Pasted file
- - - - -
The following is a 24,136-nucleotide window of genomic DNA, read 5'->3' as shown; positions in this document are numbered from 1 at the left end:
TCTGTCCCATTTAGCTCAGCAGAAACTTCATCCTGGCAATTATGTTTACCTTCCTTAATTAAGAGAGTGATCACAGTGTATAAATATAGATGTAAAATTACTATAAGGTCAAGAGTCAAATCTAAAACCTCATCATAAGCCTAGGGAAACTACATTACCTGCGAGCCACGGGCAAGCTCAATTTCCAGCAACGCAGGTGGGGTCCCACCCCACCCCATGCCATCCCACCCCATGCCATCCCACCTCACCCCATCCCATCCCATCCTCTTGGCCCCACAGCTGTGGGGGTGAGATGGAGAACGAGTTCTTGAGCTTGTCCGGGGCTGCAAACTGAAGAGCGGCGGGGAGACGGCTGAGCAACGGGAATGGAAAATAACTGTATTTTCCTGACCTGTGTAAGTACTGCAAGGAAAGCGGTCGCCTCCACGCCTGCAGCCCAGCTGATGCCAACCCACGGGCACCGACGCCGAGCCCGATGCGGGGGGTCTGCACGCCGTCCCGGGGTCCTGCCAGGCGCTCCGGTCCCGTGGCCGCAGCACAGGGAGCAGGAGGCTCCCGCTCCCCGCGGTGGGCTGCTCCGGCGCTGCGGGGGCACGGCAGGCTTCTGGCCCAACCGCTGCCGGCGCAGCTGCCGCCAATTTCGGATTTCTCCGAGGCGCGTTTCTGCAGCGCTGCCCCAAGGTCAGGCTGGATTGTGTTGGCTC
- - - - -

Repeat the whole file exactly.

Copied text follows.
The following is a 24,136-nucleotide window of genomic DNA, read 5'->3' as shown; positions in this document are numbered from 1 at the left end:
TCTGTCCCATTTAGCTCAGCAGAAACTTCATCCTGGCAATTATGTTTACCTTCCTTAATTAAGAGAGTGATCACAGTGTATAAATATAGATGTAAAATTACTATAAGGTCAAGAGTCAAATCTAAAACCTCATCATAAGCCTAGGGAAACTACATTACCTGCGAGCCACGGGCAAGCTCAATTTCCAGCAACGCAGGTGGGGTCCCACCCCACCCCATGCCATCCCACCCCATGCCATCCCACCTCACCCCATCCCATCCCATCCTCTTGGCCCCACAGCTGTGGGGGTGAGATGGAGAACGAGTTCTTGAGCTTGTCCGGGGCTGCAAACTGAAGAGCGGCGGGGAGACGGCTGAGCAACGGGAATGGAAAATAACTGTATTTTCCTGACCTGTGTAAGTACTGCAAGGAAAGCGGTCGCCTCCACGCCTGCAGCCCAGCTGATGCCAACCCACGGGCACCGACGCCGAGCCCGATGCGGGGGGTCTGCACGCCGTCCCGGGGTCCTGCCAGGCGCTCCGGTCCCGTGGCCGCAGCACAGGGAGCAGGAGGCTCCCGCTCCCCGCGGTGGGCTGCTCCGGCGCTGCGGGGGCACGGCAGGCTTCTGGCCCAACCGCTGCCGGCGCAGCTGCCGCCAATTTCGGATTTCTCCGAGGCGCGTTTCTGCAGCGCTGCCCCAAGGTCAGGCTGGATTGTGTTGGCTC